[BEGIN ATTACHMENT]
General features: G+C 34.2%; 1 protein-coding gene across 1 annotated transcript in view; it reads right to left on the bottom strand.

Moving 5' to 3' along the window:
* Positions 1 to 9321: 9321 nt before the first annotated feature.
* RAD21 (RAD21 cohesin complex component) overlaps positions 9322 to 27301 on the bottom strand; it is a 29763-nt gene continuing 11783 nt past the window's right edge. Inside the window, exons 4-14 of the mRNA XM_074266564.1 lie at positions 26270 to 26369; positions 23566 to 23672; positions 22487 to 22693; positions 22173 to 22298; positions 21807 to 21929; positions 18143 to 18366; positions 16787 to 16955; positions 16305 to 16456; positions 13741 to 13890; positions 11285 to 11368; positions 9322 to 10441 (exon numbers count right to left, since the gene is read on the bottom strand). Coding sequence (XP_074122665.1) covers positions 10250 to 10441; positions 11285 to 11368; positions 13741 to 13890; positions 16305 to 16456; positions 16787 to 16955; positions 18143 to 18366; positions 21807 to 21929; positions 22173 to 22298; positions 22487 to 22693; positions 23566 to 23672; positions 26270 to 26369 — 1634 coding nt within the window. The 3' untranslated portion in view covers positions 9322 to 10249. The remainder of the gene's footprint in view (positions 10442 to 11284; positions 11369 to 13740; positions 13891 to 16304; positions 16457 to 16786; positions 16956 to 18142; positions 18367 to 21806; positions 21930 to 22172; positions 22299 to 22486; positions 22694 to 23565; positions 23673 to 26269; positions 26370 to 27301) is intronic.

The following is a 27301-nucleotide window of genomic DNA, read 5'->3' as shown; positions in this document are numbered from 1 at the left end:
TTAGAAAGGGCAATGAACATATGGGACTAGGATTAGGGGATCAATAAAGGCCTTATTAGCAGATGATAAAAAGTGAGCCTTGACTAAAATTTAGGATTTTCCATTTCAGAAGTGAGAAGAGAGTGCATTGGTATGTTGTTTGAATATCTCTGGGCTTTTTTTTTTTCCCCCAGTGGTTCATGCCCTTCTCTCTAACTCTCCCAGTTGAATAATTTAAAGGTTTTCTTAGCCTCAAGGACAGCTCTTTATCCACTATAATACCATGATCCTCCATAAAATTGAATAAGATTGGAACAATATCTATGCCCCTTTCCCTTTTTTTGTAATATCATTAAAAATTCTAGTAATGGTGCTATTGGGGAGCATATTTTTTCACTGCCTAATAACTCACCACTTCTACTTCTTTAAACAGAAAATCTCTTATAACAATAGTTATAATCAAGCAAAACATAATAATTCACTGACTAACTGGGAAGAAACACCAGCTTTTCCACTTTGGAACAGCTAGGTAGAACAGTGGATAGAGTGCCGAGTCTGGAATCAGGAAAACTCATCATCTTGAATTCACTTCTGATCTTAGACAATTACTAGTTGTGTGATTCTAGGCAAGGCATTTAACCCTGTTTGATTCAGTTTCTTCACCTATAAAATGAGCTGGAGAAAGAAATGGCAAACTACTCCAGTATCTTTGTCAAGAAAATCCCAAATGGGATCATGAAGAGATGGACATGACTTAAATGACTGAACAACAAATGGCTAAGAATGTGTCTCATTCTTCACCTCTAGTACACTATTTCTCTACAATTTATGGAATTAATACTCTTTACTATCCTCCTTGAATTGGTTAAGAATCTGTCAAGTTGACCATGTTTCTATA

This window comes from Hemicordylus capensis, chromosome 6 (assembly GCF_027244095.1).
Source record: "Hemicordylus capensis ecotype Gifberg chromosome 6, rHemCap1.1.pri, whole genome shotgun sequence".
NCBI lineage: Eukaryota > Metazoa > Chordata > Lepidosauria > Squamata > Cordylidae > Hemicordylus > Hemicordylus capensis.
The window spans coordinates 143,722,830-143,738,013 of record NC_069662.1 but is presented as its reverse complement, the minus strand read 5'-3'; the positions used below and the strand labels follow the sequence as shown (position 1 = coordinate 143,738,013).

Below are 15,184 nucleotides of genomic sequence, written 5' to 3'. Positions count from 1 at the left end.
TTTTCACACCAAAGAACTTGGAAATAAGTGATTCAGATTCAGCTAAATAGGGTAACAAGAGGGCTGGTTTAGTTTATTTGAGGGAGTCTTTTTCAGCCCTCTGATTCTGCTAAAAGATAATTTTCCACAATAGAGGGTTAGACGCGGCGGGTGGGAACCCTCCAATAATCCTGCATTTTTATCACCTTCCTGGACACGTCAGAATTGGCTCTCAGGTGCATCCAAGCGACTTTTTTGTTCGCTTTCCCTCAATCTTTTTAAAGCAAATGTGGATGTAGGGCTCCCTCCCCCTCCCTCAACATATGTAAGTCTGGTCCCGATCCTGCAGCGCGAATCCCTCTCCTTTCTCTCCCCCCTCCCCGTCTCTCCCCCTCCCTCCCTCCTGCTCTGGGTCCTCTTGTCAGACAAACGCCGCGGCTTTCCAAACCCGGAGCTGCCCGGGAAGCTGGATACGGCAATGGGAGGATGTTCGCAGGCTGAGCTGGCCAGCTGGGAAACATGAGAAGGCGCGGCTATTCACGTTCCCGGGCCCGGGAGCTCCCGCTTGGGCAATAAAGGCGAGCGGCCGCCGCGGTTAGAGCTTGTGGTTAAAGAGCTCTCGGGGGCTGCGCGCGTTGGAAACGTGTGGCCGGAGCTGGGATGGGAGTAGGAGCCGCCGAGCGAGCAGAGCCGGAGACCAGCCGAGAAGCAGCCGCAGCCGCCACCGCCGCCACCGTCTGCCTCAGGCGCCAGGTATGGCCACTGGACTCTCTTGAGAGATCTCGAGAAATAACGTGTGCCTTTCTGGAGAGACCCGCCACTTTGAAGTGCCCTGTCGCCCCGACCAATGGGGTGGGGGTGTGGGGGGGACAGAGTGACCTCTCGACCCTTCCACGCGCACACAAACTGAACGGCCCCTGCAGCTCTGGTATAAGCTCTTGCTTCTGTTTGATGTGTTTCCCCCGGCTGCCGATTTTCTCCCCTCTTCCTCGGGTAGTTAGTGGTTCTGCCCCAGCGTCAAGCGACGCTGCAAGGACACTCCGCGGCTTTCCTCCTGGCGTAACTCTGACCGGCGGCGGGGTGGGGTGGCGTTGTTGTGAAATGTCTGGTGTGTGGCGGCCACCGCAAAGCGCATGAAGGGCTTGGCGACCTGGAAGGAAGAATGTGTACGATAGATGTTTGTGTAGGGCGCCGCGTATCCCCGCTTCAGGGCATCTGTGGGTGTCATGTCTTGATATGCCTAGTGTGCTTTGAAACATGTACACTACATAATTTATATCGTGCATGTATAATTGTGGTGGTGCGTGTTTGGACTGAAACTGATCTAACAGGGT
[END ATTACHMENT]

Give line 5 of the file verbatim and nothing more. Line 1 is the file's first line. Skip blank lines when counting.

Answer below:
The following is a 27301-nucleotide window of genomic DNA, read 5'->3' as shown; positions in this document are numbered from 1 at the left end: